Shiites increasingly critical of Hezbollah, its so-called 'victory' and its ties to Iran
Beirut (AsiaNews) Hezbollah is increasingly coming in for criticism for taking the country into war and causing untold suffering for the residents of southern Lebanon and the southern neighbourhoods of Beirut. The Shiite mufti of Tyre has gone so far as to disagree with the radical militia's claim of "victory" over Israel "given the losses we endured."
In villages in the south destroyed by Israeli air strikes, many survivors are timidly talking about how their homes were used to hide weapons and rockets. In some places, up to 90 per cent of the residents, even those with Shia majorities, are expressing their opposition to Hezbollah.
Sayyed Ali el-Amin, the mufti of Tyre and Jabal Amel, is voicing this growing restlessness. Speaking to various TV stations and newspapers (like An Nahar), he rebuked Hezbollah for dragging the country into a war with the population unprepared. He pointed out that "the fact that Shiites fled goes to show that they were not in favour of the war."
The mufti, who is one of the leading religious figures in the Shia community, has also rejected Hezbollah's claims of "victory". In an interview with LBC, he said: "We cannot speak of victory. [. . .] Our losses are far greater than those of the enemy."
The Shia leader also slammed Hezbollah for its position and ties with Iran, insisting that "all non-Hezbollah political groups and institutions within the Shia community do not believe in Iran's wilayat al-fakih (rule by political-religious authorities) system" and its political orientation.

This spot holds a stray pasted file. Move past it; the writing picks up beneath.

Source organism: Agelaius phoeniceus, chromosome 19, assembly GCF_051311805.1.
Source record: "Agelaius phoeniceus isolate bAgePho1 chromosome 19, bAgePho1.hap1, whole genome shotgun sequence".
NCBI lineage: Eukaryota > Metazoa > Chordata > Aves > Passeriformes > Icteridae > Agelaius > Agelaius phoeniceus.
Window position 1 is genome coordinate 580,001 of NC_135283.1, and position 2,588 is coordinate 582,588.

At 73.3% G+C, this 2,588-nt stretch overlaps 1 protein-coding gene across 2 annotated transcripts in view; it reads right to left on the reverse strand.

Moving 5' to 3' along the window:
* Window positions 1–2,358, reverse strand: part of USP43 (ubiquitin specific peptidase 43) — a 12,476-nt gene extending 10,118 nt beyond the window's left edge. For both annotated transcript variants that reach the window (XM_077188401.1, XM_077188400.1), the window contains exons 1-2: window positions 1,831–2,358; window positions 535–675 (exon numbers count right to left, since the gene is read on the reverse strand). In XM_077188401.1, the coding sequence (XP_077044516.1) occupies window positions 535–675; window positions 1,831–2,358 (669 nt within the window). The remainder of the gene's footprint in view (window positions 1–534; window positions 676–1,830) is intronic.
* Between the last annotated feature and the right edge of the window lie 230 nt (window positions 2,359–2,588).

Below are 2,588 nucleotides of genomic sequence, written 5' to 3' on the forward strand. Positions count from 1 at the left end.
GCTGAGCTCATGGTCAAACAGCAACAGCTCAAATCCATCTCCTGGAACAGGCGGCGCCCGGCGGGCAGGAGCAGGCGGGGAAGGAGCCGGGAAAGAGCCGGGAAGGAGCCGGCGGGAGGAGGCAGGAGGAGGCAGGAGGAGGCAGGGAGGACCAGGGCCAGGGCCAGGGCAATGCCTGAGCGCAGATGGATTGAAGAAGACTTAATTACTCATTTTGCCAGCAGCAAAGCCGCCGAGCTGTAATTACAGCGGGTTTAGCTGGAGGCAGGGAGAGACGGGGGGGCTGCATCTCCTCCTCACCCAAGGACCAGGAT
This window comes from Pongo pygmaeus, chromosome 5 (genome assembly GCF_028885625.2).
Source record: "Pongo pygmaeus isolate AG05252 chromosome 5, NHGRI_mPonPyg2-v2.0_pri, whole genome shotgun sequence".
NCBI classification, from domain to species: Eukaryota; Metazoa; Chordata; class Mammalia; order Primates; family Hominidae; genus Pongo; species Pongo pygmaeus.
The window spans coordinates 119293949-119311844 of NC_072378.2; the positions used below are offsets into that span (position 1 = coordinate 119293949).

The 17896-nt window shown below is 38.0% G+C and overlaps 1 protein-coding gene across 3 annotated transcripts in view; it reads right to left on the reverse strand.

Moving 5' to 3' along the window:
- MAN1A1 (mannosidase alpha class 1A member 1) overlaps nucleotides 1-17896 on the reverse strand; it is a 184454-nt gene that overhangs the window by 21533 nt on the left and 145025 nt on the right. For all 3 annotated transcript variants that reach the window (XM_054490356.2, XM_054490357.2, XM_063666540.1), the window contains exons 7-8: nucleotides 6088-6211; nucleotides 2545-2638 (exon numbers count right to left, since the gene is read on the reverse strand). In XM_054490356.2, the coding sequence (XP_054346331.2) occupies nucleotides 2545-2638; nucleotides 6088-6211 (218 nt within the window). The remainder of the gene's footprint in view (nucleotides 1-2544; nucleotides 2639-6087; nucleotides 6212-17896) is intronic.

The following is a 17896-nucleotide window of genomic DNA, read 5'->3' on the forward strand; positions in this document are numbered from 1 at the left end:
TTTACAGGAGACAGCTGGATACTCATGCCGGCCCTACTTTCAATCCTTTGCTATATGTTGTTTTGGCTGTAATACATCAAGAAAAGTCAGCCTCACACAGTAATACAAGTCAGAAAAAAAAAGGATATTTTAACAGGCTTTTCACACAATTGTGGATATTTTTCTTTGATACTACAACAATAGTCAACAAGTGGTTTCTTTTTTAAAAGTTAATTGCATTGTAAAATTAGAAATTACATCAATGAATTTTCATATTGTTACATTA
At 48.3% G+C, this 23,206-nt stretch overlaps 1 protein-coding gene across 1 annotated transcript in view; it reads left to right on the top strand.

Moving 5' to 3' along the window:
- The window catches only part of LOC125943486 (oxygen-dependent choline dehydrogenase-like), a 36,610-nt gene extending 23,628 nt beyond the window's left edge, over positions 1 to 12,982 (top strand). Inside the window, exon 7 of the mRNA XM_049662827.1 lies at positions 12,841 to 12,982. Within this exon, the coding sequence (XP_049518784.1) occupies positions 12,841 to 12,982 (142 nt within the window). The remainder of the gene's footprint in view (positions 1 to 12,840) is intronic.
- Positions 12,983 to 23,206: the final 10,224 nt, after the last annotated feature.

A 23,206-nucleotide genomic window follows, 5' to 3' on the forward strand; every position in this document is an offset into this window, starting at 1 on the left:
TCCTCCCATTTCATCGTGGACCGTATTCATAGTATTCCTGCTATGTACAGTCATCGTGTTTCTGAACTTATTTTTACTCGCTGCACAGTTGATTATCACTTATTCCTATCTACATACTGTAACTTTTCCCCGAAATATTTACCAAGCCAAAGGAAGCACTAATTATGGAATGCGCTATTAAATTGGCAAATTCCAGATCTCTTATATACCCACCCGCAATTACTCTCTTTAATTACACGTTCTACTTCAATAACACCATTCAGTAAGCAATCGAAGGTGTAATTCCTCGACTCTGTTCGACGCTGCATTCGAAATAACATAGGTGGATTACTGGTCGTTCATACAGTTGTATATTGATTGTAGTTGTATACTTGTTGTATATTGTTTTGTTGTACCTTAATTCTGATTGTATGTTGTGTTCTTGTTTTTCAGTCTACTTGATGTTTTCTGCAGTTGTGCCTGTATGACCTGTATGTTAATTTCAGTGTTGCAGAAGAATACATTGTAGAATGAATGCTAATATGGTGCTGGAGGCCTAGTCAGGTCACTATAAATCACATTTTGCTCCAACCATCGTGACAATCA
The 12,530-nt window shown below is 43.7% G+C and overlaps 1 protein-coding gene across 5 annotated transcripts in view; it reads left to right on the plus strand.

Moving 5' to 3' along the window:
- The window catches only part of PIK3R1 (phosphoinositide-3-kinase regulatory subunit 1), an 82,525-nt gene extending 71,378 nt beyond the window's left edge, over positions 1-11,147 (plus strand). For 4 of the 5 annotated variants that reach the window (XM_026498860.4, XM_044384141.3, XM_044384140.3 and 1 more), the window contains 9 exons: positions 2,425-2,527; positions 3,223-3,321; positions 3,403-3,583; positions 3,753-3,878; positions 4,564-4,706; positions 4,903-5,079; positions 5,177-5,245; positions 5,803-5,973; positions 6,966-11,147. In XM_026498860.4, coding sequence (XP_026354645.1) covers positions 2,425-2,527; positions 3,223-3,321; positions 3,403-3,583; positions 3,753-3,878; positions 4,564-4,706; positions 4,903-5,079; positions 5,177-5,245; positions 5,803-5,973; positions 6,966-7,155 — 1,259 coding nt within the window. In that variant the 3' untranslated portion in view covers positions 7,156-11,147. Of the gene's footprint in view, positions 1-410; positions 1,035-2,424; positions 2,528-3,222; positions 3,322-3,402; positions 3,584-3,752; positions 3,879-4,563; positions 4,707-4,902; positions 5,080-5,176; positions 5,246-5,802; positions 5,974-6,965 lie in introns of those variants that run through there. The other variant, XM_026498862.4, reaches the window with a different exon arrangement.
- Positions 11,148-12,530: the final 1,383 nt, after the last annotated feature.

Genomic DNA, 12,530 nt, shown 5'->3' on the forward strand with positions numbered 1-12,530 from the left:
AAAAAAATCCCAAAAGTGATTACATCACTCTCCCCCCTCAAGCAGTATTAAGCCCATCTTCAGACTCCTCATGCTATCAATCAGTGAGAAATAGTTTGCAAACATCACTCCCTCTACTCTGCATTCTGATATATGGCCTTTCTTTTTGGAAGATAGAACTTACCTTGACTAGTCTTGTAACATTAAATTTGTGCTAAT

Although, according to the Mufti, Hezbollah is not likely to be totally free from Tehran's influence, he did say that he hopes that at least its ties of subordination might lessen.
"Let us hope," he stressed, "that Iran will come to realise that in their own countries, Shiites have their national traits and that relations with Iran must be state-to-state and not through a party or an individual."
And most Lebanese seem to agree. Results from a survey published in today's L'Orient Le-Jour, Beirut's French daily, show that 88 per cent of Lebanese (89 per cent among Shiites) do not want to see Lebanon involved in regional conflicts, and 51 per cent want to see Hezbollah lay down its weapons.